Is The Southern California Deposition Stipulation Legal?

Author: David Kahn

Recently, the Court Reporters Board of California (“Board”) issued a legal opinion memorandum confirming that the Southern California stipulation whereby attorneys agree to waive the court reporter’s custodial duties is enforceable such that it would subject court reporters to disciplinary action unless the court reporter agreed to relinquish his or her statutory duties and failed to follow the stipulation.  However, a court reporter who does not agree to waive his or her statutory duties cannot be disciplined for refusing to follow a stipulation to which he or she was not a party.  The issue was originally raised by court reporters and related stakeholders to the Board in 1996 who submitted the matter to staff legal counsel from the Department of Consumers Affairs Legal Office for a decision.  For reasons unknown, the opinion was not published until December 23, 2015.

The issue involves the practice of Southern California attorneys who regularly stipulate at the close of deposition proceedings to “relieve the court reporter of his or her duties under the code.”  This practice contrasts with Northern California practice where the deposition transcript is handled “per code” meaning the court reporter retains custody and control of the original certified transcript and is responsible for notifying the parties when the transcript is ready for review, correction and signature and for procuring same.  In Southern California the parties agree the court reporter will send the transcript to the witness or the witness’ attorney who agrees to notify counsel of changes and signature and further agree that a certified copy may be used if the original is lost, misplaced, destroyed or otherwise not available.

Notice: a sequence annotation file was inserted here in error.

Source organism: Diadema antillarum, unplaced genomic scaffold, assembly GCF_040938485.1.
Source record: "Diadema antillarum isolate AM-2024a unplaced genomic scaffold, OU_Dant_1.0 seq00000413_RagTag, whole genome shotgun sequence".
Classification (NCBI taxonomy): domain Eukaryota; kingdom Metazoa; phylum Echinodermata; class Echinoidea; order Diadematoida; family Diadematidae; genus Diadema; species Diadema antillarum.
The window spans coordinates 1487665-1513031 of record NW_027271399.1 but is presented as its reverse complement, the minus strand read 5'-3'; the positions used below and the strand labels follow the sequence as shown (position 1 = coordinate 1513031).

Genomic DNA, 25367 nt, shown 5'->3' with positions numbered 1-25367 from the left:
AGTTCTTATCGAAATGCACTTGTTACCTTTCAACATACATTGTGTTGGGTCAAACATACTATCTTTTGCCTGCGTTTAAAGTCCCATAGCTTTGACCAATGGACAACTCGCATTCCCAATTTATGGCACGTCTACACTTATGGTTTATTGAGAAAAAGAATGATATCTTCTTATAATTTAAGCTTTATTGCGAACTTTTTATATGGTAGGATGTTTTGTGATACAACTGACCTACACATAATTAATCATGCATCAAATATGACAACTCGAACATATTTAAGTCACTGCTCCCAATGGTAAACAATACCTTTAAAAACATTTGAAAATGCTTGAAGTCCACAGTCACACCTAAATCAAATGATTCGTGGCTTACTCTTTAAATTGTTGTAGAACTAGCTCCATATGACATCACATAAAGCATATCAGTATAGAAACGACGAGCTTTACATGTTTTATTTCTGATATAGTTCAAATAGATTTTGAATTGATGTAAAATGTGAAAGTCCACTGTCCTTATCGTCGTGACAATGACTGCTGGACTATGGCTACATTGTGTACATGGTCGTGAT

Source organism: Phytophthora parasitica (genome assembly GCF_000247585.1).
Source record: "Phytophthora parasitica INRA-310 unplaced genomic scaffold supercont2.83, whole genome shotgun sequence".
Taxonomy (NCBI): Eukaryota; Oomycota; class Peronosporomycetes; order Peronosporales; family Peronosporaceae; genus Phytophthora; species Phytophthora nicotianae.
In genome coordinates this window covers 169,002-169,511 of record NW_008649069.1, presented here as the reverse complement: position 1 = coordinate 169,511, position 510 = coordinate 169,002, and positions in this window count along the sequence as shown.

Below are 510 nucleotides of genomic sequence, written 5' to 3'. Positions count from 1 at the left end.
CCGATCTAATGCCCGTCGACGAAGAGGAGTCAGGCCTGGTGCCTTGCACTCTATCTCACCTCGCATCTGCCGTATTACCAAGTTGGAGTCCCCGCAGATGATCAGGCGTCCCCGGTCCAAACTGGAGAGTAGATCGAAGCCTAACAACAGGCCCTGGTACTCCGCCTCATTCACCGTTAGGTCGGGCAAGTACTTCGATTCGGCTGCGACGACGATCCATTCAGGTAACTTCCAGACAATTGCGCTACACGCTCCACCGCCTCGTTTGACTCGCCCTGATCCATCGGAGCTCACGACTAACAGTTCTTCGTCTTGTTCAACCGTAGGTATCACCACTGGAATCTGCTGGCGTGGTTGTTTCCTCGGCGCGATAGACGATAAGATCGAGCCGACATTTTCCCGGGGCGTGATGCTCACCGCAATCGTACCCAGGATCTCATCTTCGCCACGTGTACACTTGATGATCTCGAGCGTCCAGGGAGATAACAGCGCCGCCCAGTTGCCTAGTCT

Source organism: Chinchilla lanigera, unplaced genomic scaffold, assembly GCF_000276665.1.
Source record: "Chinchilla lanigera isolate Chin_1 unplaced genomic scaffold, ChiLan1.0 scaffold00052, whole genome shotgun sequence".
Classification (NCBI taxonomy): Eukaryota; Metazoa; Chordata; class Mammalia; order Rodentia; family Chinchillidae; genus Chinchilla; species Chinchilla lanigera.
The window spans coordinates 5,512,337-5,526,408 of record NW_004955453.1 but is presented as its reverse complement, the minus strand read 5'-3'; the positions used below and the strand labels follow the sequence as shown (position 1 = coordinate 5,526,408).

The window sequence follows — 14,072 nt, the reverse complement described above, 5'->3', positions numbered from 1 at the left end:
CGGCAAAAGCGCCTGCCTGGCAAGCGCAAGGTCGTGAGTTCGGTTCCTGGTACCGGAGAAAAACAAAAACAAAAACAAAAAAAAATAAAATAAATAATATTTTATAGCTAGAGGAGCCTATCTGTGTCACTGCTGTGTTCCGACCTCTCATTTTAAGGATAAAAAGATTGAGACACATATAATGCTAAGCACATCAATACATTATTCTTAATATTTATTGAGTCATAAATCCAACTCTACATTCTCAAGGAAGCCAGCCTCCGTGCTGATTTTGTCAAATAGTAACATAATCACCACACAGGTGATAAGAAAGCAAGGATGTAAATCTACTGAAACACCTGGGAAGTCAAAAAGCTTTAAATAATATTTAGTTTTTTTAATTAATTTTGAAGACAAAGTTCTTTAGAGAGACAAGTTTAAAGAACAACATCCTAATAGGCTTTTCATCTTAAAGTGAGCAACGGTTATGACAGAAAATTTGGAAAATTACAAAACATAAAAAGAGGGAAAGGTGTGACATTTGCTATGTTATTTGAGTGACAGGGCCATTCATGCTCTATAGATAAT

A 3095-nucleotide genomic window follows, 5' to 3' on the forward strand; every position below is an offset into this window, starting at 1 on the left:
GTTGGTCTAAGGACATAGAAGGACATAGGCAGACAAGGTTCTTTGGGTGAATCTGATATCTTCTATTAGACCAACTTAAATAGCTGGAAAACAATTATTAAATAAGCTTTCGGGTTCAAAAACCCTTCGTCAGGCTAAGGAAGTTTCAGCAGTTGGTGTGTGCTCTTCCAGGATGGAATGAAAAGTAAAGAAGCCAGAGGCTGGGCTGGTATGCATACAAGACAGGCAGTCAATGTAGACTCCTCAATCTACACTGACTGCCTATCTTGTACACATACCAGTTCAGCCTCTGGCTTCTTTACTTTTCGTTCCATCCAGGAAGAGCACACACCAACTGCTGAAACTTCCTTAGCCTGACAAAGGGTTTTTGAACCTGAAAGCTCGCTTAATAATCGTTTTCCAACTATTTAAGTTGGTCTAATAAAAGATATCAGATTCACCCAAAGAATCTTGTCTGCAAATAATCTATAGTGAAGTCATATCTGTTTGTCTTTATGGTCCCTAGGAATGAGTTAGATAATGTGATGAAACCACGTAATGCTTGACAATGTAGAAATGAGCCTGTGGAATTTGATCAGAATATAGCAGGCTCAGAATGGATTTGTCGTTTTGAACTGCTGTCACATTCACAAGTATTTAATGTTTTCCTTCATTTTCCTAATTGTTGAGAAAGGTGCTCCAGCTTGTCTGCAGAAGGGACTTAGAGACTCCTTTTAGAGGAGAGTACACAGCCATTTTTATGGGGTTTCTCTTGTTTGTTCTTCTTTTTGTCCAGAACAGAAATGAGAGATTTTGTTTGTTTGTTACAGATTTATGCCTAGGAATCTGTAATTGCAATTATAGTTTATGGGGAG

According to the Board’s Memorandum of Decision, the origins of the Southern California stipulation are murky but date back to 1976.  The purpose of the stipulation is to save the deponent the cost of having to purchase a certified copy of the transcript.  Not mentioned in the opinion are the additional advantages of saving the deponent the inconvenience of having to make a trip to the court reporter’s office to review, correct, and sign the transcript as they would have to do if the transcript was being handled “per code.”   Another advantage of the stipulation is it allows a witness the opportunity to consult with counsel before making substantive changes to testimony which might not be necessary and might adversely affect the witness’ credibility.